Stocks keep getting sold. Many companies are in a bear market.
As the Big Money Index approaches oversold levels, what does it mean for stocks going forward? I went back in our data to help answer that question.
Last week I gave the warning that buyers disappeared in our data. And after another week of signals rolled in, that theme hasn’t shifted.
And there’s the possibility that we’ll trigger oversold in the coming weeks. As terrible as that sounds at first glance, it’s actually our most bullish indicator.
Let me show you why.
Big Money Index Approaches Oversold
For most of 2022, the market has acted like a washing machine. One week, growth stocks get sold while defensive areas thrive. Another week that theme reverses, etc. It’s been challenging to spot long-lasting trends.
When there’s a tug-of-war under the market’s surface, the BMI becomes rangebound: unable to reach any extreme readings. But starting on April 21st, a new theme emerged. Buyers vanished, causing the Big Money Index to fall hard.
In 2 weeks, the BMI fell from 71% to 42%. That’s a violent move lower:
Above you can see how intense the fall has been. It’s simply due to near-zero leadership. Using Wall Street talk, we’re witnessing a “correlation of 1 market.” That simply means that stocks are acting similar, rather than rotational.
When most stocks are getting sold like now, correlation is high. Below you’ll observe this shift:
The lack of buyers is the simple reason the BMI is in free fall. The current reading is 42%. That means that the 25-day moving average of buys to sells represents 42% buyers and 58% sellers. To reach oversold, the ratio of buyers would need to fall to 25%.
At the current rate, it’ll take another 2-3 weeks of similar action to get there. Yep, a rough few weeks is the soonest we could reach the rare green zone.
If you’re curious what oversold triggers look like in recent history, check it out. I’ve noted the prior 6 instances when the BMI breached 25%. The green horizontal line represents extreme selling that rarely lasts.
The latest one was March 19th, 2020:
One look above and you should notice a few things. First, it’s a rare occurrence to hit oversold. Only the nastiest selloffs reach this ugly climax. The pandemic collapse 2 years ago gives you an idea of what it takes to get there.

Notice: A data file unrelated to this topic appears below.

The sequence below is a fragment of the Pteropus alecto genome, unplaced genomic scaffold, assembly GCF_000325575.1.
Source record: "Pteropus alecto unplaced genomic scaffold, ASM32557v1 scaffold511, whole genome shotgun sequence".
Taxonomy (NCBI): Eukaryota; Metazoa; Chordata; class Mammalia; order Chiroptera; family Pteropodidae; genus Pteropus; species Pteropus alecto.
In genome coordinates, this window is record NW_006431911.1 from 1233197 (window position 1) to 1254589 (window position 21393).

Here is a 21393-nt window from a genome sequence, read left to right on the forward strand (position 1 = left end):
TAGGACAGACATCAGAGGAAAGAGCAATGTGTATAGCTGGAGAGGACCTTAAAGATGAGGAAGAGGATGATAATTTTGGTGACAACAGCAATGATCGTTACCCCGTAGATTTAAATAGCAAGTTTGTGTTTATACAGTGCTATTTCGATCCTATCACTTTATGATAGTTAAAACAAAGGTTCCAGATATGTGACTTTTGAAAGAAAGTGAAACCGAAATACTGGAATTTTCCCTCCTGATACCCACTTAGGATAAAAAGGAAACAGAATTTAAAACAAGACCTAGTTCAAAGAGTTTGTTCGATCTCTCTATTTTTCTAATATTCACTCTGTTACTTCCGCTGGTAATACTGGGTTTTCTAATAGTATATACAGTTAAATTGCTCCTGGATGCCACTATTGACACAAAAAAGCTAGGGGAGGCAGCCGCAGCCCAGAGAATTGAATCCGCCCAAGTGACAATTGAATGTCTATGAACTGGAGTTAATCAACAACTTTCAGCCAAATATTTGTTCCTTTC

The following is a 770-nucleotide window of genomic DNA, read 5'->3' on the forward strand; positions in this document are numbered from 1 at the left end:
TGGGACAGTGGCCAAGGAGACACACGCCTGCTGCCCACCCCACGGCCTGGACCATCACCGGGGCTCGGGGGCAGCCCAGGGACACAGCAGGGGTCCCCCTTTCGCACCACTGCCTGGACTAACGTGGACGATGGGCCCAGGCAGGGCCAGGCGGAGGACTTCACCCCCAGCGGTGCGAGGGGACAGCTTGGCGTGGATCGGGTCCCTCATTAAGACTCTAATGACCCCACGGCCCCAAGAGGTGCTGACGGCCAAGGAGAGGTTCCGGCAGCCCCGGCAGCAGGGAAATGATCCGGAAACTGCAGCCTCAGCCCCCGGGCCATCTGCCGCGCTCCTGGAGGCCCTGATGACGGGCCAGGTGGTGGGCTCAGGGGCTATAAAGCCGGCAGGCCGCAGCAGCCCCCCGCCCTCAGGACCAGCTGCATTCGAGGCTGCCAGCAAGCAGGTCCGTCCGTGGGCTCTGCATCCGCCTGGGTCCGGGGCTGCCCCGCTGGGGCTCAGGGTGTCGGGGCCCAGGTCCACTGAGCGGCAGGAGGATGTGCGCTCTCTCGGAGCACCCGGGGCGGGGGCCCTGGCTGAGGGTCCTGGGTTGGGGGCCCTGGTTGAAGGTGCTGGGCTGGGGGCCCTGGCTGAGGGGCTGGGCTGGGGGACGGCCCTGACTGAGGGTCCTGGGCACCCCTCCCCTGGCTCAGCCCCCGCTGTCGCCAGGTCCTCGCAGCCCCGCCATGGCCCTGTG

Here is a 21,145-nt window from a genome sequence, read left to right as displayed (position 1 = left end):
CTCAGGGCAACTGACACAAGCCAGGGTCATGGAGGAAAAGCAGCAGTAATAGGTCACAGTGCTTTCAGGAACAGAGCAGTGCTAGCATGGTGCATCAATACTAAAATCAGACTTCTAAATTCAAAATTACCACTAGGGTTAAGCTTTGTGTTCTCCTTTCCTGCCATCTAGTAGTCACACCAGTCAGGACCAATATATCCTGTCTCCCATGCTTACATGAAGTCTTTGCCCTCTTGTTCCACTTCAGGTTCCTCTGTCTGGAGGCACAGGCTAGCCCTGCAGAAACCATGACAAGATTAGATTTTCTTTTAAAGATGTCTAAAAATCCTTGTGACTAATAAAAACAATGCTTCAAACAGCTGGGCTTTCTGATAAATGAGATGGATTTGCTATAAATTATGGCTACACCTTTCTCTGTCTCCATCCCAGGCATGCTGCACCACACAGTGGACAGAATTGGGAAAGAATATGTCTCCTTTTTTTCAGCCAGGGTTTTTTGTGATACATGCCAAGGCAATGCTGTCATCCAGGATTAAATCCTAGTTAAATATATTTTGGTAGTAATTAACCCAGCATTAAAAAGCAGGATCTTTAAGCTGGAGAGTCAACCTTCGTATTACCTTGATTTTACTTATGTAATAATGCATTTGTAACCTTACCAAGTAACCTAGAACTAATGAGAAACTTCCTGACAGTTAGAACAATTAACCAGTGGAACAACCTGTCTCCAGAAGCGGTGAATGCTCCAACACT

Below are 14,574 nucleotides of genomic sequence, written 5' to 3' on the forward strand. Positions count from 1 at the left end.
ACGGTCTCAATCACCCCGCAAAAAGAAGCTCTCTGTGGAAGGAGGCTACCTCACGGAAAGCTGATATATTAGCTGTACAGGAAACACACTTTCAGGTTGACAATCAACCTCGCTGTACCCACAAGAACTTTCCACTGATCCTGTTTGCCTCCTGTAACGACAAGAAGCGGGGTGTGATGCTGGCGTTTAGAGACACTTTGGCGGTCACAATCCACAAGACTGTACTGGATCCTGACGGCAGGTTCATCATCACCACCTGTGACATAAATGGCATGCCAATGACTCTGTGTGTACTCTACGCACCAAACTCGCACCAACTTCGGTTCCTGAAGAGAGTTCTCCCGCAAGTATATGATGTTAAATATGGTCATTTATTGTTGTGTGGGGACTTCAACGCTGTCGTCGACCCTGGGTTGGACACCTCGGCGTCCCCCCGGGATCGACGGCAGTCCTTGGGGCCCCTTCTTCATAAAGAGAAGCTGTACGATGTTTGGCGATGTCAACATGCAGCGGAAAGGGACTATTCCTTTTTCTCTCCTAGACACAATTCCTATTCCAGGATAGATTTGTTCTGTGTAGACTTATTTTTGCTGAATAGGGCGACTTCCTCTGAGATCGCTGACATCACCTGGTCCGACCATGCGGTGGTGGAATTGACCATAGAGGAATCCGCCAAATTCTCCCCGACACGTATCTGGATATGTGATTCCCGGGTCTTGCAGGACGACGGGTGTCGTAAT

Second, these epic pullbacks, while excruciating to sit through, tend to be amazing buy opportunities. Just using the ole eyeball test, the 6 green bubbles appear at or near lows in markets.
Third, typically an overbought reading happens soon after going oversold. Yep, stocks tend to rocket higher in a monster way.
I did a bit more digging to find out what we can expect as the Big Money Index approaches oversold levels. History shows it’s a good time to get the buy tickets out.
Let’s look at that now.
Historical Returns of an Oversold Big Money Index
I’ll level with you. Most know me as always being positive and bullish on stocks over the long-term. That’s because I’ve benefited personally in my own accounts. As I see it, owning great companies can multiply your wealth like few things on Earth.
But an oversold BMI has the power to turbocharge returns. They’re super rare, though. Since 1990, it’s happened only 20 times. Basically, they come around every 1.5 years on average.
Below I’ve outlined all instances. You’ll see the first day oversold triggered, how long it lasted, and the market trough afterwards. I’ve even included the periods that include recessions. Have a look:
(Click image to enlarge)
Now, that’s a lot of green! Out of 20 oversold periods, the average 6-month return for the S&P 500 is +9.6%. One year out the index climbs 16%. And 2-years out, it’s a blistering average gain of +29.2%!
Sure, there were a couple of very red periods like the Global Financial Crisis of 2008 and the 2001 pullback. But even with those results included, the potential rewards are off the charts.
Now look, I know the markets are tough right now. Plenty of my stocks are down, too. As I like to remind myself, “it happens.” But don’t give up. It won’t always be doldrums for stocks. I’m serious.
As the Big Money Index approaches oversold levels, view it as a massive long-term opportunity. As value investor Shelby Davis once said, “You make most of your money in a bear market; you just don’t realize it at the time.”
Let’s wrap up.
Here’s the bottom line: Buyers have been absent in our data for 2 weeks. The BMI is cratering. But as painful as selloffs are, they eventually pass. And in some rare instances, stock selling gets overdone.
As the Big Money Index approaches oversold conditions, focus on the opportunity. The average jump for the market 24 months later is nearly a 30% gain. That’s worth looking forward to.
I’m taking the time now and building a buy list. History shows it’s a smart bet.